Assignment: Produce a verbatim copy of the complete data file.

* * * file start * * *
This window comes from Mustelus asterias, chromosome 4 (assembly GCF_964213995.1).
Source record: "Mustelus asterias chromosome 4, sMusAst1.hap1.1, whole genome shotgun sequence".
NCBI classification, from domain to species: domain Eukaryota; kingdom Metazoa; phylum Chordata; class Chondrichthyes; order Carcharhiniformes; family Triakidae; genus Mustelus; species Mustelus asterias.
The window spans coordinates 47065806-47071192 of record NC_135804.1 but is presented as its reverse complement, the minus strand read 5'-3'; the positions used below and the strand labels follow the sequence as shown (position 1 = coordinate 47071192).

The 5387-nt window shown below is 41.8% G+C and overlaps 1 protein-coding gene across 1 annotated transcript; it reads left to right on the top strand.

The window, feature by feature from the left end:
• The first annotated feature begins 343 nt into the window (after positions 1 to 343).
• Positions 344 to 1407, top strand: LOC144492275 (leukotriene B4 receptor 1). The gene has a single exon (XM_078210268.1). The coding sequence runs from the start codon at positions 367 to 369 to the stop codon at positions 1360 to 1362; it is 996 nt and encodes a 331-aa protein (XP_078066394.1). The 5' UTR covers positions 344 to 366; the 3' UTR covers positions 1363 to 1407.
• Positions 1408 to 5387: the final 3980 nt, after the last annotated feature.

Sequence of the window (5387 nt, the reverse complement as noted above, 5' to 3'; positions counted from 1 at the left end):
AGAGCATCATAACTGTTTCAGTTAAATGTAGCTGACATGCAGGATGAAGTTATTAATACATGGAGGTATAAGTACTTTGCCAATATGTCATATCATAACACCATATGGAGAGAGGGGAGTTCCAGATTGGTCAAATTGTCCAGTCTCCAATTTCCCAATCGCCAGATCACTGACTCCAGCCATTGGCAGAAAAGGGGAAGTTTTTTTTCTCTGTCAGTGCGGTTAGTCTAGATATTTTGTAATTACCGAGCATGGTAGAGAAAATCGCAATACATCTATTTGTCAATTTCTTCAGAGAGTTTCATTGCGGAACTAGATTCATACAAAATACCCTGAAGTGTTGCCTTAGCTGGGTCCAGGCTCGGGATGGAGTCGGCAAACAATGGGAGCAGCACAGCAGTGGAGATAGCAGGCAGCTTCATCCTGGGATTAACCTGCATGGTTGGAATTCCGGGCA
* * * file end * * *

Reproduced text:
This window comes from Mustelus asterias, chromosome 4 (assembly GCF_964213995.1).
Source record: "Mustelus asterias chromosome 4, sMusAst1.hap1.1, whole genome shotgun sequence".
NCBI classification, from domain to species: domain Eukaryota; kingdom Metazoa; phylum Chordata; class Chondrichthyes; order Carcharhiniformes; family Triakidae; genus Mustelus; species Mustelus asterias.
The window spans coordinates 47065806-47071192 of record NC_135804.1 but is presented as its reverse complement, the minus strand read 5'-3'; the positions used below and the strand labels follow the sequence as shown (position 1 = coordinate 47071192).

The 5387-nt window shown below is 41.8% G+C and overlaps 1 protein-coding gene across 1 annotated transcript; it reads left to right on the top strand.

The window, feature by feature from the left end:
• The first annotated feature begins 343 nt into the window (after positions 1 to 343).
• Positions 344 to 1407, top strand: LOC144492275 (leukotriene B4 receptor 1). The gene has a single exon (XM_078210268.1). The coding sequence runs from the start codon at positions 367 to 369 to the stop codon at positions 1360 to 1362; it is 996 nt and encodes a 331-aa protein (XP_078066394.1). The 5' UTR covers positions 344 to 366; the 3' UTR covers positions 1363 to 1407.
• Positions 1408 to 5387: the final 3980 nt, after the last annotated feature.

Sequence of the window (5387 nt, the reverse complement as noted above, 5' to 3'; positions counted from 1 at the left end):
AGAGCATCATAACTGTTTCAGTTAAATGTAGCTGACATGCAGGATGAAGTTATTAATACATGGAGGTATAAGTACTTTGCCAATATGTCATATCATAACACCATATGGAGAGAGGGGAGTTCCAGATTGGTCAAATTGTCCAGTCTCCAATTTCCCAATCGCCAGATCACTGACTCCAGCCATTGGCAGAAAAGGGGAAGTTTTTTTTCTCTGTCAGTGCGGTTAGTCTAGATATTTTGTAATTACCGAGCATGGTAGAGAAAATCGCAATACATCTATTTGTCAATTTCTTCAGAGAGTTTCATTGCGGAACTAGATTCATACAAAATACCCTGAAGTGTTGCCTTAGCTGGGTCCAGGCTCGGGATGGAGTCGGCAAACAATGGGAGCAGCACAGCAGTGGAGATAGCAGGCAGCTTCATCCTGGGATTAACCTGCATGGTTGGAATTCCGGGCA